Belay: To protect a climber from falling by securing the rope. A belayer passes the rope through a belay device on their harness which locks in the event of a fall.
Beta: Any advice or information on how to ascend a route. Except during observation periods, sport climbing athletes are prevented from getting any beta ahead of a climb.
Bouldering: The practice of climbing short, challenging routes close to the ground. The second of three disciplines in the Olympic sport climbing combined competition.
Campusing: The act of climbing using only the arms, necessary when the route is overhung to a degree that the feet are rendered useless.
Crimp: A very small hold with only enough surface area for the tips of the fingers.
Crux: The most difficult part of a climb. In lead climbing, the crux is the point on the route at which the most athletes fall off the wall.
Dyno: A leaping movement when both feet come completely off the wall to grasp a hold beyond arms reach.
Flash: To top a route or boulder on the first attempt, after having received beta in some form.
Heel hook: Using the back of the heel to apply pressure to a hold for balance or leverage.
Isolation zone: An area of the competition facility out of sight of the competition wall where athletes wait for their turn to climb. An isolation zone is necessary to prevent climbers from observing each other’s beta.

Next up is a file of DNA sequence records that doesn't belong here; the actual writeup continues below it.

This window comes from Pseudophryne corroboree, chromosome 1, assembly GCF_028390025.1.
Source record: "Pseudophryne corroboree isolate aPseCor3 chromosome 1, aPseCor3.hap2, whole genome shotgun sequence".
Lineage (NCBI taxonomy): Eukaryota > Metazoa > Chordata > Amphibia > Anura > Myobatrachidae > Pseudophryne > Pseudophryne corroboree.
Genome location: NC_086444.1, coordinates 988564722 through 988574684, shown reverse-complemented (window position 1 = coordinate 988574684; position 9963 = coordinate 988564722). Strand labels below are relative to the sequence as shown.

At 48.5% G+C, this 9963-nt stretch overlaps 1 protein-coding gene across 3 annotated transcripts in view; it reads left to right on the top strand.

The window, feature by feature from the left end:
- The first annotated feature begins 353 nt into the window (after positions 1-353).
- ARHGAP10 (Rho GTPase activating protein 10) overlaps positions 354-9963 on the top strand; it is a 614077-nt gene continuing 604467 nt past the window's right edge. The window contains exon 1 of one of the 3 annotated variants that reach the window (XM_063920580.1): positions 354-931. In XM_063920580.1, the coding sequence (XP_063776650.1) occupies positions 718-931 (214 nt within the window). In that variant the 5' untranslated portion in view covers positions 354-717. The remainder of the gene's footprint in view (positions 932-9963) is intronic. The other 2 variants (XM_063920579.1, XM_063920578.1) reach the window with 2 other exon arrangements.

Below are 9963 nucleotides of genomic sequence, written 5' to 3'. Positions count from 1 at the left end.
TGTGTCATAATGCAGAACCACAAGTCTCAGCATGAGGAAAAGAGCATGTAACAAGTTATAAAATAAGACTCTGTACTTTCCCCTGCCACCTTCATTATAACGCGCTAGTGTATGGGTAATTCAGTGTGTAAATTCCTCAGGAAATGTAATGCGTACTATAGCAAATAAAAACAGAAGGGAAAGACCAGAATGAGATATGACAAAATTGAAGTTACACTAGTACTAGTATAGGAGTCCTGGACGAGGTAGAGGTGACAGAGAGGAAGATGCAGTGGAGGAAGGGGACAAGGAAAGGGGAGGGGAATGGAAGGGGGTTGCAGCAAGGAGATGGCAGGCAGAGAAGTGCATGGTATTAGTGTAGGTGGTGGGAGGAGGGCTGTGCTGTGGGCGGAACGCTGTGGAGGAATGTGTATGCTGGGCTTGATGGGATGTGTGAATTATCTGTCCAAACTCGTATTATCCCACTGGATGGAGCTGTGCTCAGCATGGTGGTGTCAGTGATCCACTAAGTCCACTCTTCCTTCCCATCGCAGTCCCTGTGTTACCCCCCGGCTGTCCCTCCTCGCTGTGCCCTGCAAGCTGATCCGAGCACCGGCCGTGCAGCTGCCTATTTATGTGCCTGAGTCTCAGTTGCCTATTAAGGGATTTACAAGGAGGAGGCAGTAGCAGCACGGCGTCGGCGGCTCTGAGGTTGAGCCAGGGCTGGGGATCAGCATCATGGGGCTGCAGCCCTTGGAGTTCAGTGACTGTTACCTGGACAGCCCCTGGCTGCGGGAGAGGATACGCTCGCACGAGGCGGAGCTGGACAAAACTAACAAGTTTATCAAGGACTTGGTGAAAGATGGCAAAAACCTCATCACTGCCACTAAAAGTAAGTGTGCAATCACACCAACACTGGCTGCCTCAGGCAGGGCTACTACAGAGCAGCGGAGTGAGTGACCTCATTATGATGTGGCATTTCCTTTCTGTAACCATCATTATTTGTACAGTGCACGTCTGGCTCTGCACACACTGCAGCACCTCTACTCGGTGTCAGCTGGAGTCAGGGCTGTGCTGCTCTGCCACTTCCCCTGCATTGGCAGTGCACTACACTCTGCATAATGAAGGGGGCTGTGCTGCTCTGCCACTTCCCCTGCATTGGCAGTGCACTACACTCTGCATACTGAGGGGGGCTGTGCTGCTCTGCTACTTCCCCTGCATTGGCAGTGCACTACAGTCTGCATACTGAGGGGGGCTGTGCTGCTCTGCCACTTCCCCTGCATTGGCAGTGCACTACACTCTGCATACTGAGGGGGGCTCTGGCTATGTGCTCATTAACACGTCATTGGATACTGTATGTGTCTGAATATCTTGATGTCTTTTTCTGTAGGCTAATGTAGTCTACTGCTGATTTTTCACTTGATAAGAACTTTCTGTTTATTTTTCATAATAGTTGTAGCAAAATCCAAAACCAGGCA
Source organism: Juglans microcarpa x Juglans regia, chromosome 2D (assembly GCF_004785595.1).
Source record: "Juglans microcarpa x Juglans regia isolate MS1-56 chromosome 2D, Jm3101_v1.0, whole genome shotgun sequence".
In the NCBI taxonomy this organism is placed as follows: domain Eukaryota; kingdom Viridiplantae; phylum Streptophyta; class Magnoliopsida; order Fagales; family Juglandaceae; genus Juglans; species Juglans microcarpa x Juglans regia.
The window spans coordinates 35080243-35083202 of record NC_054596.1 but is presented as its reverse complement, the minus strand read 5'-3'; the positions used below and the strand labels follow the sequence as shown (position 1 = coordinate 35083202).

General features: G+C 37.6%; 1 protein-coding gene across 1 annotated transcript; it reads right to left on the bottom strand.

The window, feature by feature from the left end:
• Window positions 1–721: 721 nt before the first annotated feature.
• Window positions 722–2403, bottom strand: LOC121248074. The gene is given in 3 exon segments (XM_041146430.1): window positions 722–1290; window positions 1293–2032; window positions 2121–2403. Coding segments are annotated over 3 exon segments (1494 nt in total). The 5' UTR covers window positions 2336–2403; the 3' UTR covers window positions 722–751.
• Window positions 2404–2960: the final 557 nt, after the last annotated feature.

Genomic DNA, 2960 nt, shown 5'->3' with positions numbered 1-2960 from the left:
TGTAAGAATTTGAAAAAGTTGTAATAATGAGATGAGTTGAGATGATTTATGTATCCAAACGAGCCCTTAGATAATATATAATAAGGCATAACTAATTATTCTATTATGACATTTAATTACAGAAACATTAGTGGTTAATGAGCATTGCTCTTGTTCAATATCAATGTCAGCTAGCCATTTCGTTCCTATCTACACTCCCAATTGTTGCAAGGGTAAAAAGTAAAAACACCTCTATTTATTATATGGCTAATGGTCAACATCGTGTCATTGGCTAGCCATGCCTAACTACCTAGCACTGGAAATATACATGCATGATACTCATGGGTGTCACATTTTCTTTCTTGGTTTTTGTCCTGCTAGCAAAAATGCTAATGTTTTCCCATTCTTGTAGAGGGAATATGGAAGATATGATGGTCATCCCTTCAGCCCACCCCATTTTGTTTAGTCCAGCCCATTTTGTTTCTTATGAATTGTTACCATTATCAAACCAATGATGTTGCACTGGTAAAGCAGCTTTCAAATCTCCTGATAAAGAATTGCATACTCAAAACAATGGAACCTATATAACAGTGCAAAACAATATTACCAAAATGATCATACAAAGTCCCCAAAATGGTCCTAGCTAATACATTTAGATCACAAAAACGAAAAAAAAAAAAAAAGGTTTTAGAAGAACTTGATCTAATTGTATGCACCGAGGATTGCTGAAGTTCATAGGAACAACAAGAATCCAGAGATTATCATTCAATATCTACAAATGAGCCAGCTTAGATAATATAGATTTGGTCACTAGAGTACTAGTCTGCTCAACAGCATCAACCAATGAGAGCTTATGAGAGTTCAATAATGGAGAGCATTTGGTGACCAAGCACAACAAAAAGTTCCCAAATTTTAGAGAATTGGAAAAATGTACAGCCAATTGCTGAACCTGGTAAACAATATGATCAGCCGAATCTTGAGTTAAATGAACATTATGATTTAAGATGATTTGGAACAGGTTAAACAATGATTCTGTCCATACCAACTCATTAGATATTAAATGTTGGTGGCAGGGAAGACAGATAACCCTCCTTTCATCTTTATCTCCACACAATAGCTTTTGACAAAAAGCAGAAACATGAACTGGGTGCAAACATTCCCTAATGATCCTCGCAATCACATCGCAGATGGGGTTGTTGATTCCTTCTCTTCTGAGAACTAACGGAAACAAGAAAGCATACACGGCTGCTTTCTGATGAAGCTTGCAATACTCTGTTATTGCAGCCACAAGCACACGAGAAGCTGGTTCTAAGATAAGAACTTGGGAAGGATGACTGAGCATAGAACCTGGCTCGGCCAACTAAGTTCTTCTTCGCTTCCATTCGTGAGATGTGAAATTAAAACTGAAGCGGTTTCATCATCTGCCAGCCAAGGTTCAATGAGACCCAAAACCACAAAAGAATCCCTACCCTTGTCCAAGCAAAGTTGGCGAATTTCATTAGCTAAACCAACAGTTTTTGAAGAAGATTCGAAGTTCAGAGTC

Hold: Any feature on a wall that is usable for climbing.
Jug: A large hold that is easily held with an open hand.
Lead climbing: A form of climbing where climbers clip their belay rope into quickdraws along the route as they ascend. The final of three disciplines in the Olympic sport climbing combined competition.
Overhang: A section of a route that forms an angle with the ground of less than 90 degrees.
Observation: The visual study of a route, through which athletes form their initial approach on the ascent. An observation period occurs before the final round of bouldering and before the qualification and final round of lead climbing.
Pumped: When the forearms fill with lactic acid and become fatigued. “Fighting the pump” is often required to top a lead route.
Quickdraw: A non-locking carabiner clip used to anchor the belay rope during lead climbing.
Sloper: A downward-slanted hold that is difficult to grasp.
Speed climbing: An explosive form of competitive climbing where athletes race to the top of a 15m route. The first of three disciplines of the Olympic sport climbing combined competition
Toe hook: Using the upper side of the toes to apply pressure to a hold for balance or leverage.
Top: (As a noun) the highest point on the route. (As a verb) to successfully ascend a route.
Volume: The largest type of hold, often in the form of large hollow geometric shapes on which smaller holds can be installed.
Zone hold: A hold roughly midway along a boulder route used to give partial credit to climber that completes some, but not all, of a boulder problem.